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Center for Infectious Disease Dynamics

CIDD embraces all scales and components of infectious disease biology. Our interdisciplinary approach, coupled with a dynamic viewpoint, provides insight into how to prevent or reduce infections.

Center Overview

CIDD encompasses expertise in such basic fields as ecology, evolution, mathematical biology and molecular biology as well as applied disciplines including epidemiology, drug development, and vector control. We have partnerships across the globe with academic institutions, health agencies, and industry leaders to help bring its science into translational practice. Trainees in CIDD benefit from developing scientifically in this rich collaborative research environment, informed and shaped by real world practice.

70+ Research Groups engaged globally in 40+ Countries representing 15 Academic Departments across 5 Colleges at Penn State


Researchers discover potential therapeutic targets on SARS-CoV-2 Spike protein

The COVID-19 pandemic has prompted considerable investigation into how the SARS-CoV-2 Spike protein attaches to a human cell during the infection process, as this knowledge is useful in designing vaccines and therapeutics. Now, a team of scientists has discovered additional locations on the Spike protein that may not only help to explain how certain mutations make emerging variants more infectious but also could be used as additional targets for therapeutic intervention.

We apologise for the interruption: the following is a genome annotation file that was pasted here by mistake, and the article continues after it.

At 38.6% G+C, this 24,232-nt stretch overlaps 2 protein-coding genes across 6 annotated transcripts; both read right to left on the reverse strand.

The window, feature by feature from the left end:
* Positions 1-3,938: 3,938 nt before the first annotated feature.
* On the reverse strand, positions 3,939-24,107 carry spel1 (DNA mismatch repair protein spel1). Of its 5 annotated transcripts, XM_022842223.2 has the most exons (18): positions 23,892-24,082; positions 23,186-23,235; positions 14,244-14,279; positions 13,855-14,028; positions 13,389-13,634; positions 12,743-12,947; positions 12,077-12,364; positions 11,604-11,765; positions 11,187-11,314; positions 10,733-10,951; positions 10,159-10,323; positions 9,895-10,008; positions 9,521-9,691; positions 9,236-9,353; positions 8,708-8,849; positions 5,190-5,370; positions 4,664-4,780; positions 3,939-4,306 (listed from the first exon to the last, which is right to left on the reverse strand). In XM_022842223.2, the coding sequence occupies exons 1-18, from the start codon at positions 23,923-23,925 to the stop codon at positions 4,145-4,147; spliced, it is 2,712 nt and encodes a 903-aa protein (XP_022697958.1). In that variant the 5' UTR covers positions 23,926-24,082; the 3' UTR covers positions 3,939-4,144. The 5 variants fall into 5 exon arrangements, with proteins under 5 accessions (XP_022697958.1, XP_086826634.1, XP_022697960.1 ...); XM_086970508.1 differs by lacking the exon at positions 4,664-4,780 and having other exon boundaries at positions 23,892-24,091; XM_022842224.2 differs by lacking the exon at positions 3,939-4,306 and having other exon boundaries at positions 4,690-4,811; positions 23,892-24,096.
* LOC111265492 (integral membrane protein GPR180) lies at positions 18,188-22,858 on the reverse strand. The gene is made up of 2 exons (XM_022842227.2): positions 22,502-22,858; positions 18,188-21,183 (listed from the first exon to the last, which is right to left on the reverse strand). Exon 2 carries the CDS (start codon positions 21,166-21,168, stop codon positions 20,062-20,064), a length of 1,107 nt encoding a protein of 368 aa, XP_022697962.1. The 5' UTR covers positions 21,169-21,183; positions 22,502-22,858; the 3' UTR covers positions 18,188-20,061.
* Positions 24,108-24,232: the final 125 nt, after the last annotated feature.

COVID vaccine questions to be answered on WPSU’s ‘Conversations Live’ on Feb. 25

Central Pennsylvanians can have their COVID-19 vaccine questions answered live during the next broadcast of WPSU’s “Conversations Live” at 8 p.m. on Thursday, Feb. 25.

Vector-borne diseases shaped human history and reveal race disparities

Vector-borne diseases (VBDs), such as plague, malaria and yellow fever, have significantly shaped society and culture, according to an international team of researchers. In a study published in Ecology Letters on Jan. 27, the team used historical evidence interpreted through an ecological lens to illustrate how VBDs have influenced human history, with particular attention to how VBDs have reinforced and exacerbated racism.

Vaccines against 10 diseases prevented 37 million deaths in last 20 years

Vaccine programs in low- and middle-income countries have prevented 37 million deaths in the last 20 years – 36 million of which have been in children under age five. These are the findings, published Jan. 28 in The Lancet, of the most comprehensive study of the impact of vaccination programs ever undertaken.